On the flip side of this personnel change is Mady Sissoko. In theory, this could benefit him as well, if he ends up playing the majority of his minutes against the opponent’s bench players. Maybe he will be able to score and rebound more effectively if he is going up against backups. It is worth giving him recognition for his best thirty-second span of last night’s game. On defense, he got a steal down low, including scrambling to the floor to secure the loose ball and get it to his teammate. And then on the ensuing offensive possession, he rebounded an Akins miss and put it back for his lone basket. Yes, Mady can do good things in small amounts, but he should be able to do more of those against lesser competition.

3 Things I Did Not Like:

1. Since I had my correct prediction of Cooper starting as one of my likes, I will also give an incorrect prediction of mine for my first dislike. In that same article, I said Xavier Booker would be the starting power forward. While I did later say it could take him until New Years to earn that spot, I was certain that he would eventually make it his. Four games into this season, I am ready to concede that he will not make this prediction come true. He is clearly the freshman who is least ready to contribute to Izzo’s game plans (not including Gehrig Normand). Last night, Booker played two minutes in the first half and another two early in the second before going back in for the final two minutes. That is when he sunk his three-point shot.

I am wondering if Booker is in the doghouse right now and not showing out at practices. Read into this what you want, but during the press conference after the game, Izzo forgot Booker’s name while giving an answer, and started tapping on the podium for several seconds trying to remember it. That can’t be a good omen.

2. Michigan State continues to not get to the foul line. In this game, they only had fifteen attempts from the stripe compared to 24 for Butler. You are not going to tell me that Butler out hustled MSU last night and got whistles that way. You can’t tell me they were more aggressive in going to the basket. So either the Spartans are being incredibly elusive in their movement and are avoiding all contact or the referees are continuing to not give us the whistles they are giving other teams. Either way, it would be nice to see us getting more free throws.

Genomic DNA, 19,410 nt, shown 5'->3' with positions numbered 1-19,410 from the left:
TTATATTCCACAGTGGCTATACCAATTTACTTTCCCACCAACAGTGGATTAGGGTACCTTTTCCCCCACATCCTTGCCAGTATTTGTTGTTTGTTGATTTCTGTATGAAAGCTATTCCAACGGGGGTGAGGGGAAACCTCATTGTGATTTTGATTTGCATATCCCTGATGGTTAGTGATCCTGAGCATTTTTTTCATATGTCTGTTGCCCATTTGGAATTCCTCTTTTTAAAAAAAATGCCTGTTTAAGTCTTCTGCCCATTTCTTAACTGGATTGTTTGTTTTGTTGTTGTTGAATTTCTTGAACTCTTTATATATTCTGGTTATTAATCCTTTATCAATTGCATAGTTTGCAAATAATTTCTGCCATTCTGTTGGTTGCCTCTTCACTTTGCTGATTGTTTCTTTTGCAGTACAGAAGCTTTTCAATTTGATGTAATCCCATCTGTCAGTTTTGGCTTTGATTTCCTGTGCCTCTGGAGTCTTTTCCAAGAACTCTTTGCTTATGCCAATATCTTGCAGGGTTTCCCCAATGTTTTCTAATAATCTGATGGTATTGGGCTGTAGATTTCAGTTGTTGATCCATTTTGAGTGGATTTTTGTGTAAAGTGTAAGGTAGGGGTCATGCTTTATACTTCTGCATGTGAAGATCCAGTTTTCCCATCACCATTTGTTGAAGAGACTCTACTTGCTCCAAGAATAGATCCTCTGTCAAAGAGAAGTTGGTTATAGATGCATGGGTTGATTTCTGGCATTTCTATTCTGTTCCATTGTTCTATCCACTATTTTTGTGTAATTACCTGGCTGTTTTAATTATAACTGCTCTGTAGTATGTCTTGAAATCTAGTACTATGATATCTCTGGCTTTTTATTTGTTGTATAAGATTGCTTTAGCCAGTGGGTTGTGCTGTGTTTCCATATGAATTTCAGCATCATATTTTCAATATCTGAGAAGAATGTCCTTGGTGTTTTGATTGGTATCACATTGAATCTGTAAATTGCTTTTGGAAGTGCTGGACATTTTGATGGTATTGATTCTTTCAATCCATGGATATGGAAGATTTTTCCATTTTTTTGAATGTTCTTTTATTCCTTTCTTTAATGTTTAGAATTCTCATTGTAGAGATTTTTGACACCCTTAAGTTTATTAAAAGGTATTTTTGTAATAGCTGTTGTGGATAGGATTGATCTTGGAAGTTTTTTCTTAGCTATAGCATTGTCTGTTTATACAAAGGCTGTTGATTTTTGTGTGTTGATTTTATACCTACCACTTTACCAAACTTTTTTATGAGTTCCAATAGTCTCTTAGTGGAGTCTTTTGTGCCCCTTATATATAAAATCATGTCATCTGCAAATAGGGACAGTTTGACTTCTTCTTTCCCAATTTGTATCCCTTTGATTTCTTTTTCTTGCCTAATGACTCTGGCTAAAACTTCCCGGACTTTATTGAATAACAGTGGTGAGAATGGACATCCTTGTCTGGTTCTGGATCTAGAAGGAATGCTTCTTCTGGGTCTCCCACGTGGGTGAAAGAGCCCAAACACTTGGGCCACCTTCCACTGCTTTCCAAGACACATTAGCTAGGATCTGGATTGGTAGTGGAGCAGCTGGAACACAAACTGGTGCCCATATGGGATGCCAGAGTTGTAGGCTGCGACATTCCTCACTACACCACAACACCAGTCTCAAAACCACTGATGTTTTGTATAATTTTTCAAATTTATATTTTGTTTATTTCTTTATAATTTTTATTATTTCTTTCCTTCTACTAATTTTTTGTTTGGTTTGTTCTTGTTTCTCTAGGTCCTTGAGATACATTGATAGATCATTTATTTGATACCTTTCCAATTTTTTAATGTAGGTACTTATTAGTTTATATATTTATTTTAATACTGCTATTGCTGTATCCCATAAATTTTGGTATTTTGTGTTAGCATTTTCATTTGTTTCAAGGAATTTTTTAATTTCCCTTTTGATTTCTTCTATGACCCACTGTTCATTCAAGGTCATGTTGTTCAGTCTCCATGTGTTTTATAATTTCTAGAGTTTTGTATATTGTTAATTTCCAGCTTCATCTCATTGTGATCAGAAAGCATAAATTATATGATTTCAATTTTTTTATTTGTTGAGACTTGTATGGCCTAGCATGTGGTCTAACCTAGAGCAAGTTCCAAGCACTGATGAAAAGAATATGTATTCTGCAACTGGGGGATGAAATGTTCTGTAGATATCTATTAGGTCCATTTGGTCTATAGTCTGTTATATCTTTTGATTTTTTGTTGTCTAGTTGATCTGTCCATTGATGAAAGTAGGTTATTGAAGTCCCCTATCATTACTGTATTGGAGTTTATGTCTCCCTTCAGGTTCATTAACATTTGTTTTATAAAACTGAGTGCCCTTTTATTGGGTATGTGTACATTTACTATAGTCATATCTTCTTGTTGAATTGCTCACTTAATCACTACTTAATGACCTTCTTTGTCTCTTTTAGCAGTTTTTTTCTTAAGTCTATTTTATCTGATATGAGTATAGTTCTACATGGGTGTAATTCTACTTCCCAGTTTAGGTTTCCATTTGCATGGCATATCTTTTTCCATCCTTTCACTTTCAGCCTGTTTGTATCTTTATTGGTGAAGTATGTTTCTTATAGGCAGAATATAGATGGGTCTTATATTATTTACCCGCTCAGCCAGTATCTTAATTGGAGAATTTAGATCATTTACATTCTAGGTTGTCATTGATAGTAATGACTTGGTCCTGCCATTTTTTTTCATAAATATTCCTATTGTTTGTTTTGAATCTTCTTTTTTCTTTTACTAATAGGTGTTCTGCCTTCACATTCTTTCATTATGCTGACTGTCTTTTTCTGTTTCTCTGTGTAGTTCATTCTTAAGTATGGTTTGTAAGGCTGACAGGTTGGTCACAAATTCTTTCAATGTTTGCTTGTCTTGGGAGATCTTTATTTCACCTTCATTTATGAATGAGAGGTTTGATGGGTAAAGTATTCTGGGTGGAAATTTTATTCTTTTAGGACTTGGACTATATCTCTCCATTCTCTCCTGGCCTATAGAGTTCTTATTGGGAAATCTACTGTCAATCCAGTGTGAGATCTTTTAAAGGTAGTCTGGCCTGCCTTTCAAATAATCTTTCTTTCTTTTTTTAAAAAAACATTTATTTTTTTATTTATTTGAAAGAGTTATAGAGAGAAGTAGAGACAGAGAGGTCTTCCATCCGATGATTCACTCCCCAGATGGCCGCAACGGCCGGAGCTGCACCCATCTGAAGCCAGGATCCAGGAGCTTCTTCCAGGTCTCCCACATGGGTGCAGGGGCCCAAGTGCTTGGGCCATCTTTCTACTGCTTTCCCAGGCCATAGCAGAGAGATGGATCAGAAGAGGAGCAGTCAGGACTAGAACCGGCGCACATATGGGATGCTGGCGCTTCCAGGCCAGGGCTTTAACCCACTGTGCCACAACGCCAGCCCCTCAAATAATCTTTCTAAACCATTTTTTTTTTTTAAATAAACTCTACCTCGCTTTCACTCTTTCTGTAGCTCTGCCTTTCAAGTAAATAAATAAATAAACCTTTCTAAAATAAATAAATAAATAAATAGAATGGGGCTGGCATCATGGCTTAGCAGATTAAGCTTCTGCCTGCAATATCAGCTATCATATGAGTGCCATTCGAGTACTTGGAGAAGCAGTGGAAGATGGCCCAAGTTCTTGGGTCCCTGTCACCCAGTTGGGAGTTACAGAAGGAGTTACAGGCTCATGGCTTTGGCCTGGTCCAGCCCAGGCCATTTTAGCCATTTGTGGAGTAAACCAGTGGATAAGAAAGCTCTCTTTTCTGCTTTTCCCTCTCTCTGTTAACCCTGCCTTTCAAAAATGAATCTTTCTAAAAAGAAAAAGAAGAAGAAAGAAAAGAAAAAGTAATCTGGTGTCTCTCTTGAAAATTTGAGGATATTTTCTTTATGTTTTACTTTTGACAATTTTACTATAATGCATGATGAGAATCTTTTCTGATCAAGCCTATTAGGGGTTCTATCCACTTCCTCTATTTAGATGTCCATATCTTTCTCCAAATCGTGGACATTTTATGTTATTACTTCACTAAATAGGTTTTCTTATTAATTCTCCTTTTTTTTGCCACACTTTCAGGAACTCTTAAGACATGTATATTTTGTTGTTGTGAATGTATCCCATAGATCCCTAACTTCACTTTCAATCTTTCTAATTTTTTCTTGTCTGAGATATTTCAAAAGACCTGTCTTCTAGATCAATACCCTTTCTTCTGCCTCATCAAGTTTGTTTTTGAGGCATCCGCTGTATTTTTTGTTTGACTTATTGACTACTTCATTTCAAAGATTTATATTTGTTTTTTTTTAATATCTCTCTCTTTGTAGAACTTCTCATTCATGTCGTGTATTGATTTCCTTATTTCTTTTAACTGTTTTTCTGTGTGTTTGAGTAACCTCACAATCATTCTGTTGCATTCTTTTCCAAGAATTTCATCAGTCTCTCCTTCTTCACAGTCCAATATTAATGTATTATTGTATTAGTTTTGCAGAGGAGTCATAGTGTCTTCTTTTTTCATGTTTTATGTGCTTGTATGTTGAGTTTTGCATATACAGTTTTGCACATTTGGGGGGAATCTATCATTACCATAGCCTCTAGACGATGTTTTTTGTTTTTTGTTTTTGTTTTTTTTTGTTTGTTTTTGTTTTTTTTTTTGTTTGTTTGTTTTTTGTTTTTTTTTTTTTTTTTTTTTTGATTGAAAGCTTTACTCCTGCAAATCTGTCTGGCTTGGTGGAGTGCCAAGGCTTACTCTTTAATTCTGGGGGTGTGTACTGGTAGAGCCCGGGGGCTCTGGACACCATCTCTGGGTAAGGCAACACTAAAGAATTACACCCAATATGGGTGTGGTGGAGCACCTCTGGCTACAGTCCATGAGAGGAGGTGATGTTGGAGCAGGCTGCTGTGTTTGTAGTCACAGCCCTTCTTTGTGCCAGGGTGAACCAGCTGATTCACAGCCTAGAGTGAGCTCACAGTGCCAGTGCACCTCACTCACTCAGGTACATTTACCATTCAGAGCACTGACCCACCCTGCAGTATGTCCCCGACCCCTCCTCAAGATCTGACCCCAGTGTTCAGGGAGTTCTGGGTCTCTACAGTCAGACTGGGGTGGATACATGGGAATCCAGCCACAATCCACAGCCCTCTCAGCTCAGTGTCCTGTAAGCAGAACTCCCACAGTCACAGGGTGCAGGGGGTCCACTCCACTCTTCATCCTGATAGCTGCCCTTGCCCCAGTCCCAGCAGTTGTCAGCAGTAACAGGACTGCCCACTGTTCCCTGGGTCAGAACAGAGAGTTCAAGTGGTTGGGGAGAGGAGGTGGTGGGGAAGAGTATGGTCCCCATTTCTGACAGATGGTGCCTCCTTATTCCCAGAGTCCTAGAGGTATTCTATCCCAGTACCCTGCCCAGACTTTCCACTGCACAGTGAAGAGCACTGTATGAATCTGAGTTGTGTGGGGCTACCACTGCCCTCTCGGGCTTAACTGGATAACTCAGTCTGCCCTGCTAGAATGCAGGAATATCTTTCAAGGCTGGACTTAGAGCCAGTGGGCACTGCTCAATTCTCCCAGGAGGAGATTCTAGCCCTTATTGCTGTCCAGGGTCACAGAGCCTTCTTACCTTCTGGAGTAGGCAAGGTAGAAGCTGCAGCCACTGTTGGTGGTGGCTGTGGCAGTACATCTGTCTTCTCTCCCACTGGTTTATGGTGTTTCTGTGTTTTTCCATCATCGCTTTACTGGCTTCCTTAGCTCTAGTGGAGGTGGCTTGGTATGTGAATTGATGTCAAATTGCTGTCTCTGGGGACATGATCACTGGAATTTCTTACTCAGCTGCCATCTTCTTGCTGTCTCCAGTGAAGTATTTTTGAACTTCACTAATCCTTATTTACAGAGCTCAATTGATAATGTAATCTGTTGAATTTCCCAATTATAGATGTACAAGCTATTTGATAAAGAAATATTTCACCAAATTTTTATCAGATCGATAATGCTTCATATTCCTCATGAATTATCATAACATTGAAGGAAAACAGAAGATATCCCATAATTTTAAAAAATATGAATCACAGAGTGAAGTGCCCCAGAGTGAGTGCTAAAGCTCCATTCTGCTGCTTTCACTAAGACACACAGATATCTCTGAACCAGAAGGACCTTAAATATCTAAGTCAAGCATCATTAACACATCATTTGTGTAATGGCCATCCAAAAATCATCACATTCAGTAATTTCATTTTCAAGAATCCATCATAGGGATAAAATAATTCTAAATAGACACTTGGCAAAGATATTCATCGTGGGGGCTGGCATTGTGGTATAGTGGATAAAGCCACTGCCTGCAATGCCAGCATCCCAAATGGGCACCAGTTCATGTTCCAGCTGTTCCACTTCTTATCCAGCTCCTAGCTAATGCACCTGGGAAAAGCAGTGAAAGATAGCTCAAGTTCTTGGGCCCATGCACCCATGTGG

3. I will not nitpick too much after a twenty-point win in a must-win game, so here is a fun one. I did not like Steven Izzo holding the ball for twenty seconds at the end to run out the clock. I predicted in our preseason predictions piece that he would score eight points this year. This did not help. I asked Tom after the game if Steven not trying to score there was a call from the sideline or Steven’s own decision. Tom said Steven knew to do that on his own and that he would have known his dad would have been upset had he tried to do something with such a large lead. That said, Tom did say that he yelled at Steven in the locker room anyway because he did not like how he just stood there holding it behind his back. Maybe Tom wanted him to dribble it out instead. Always coaching is Tom.

We will see tomorrow if MSU’s improved three-point shooting can become a trend and if they can figure out how to get more FT attempts and more FG attempts for Lil’ Izzo when they host Alcorn State.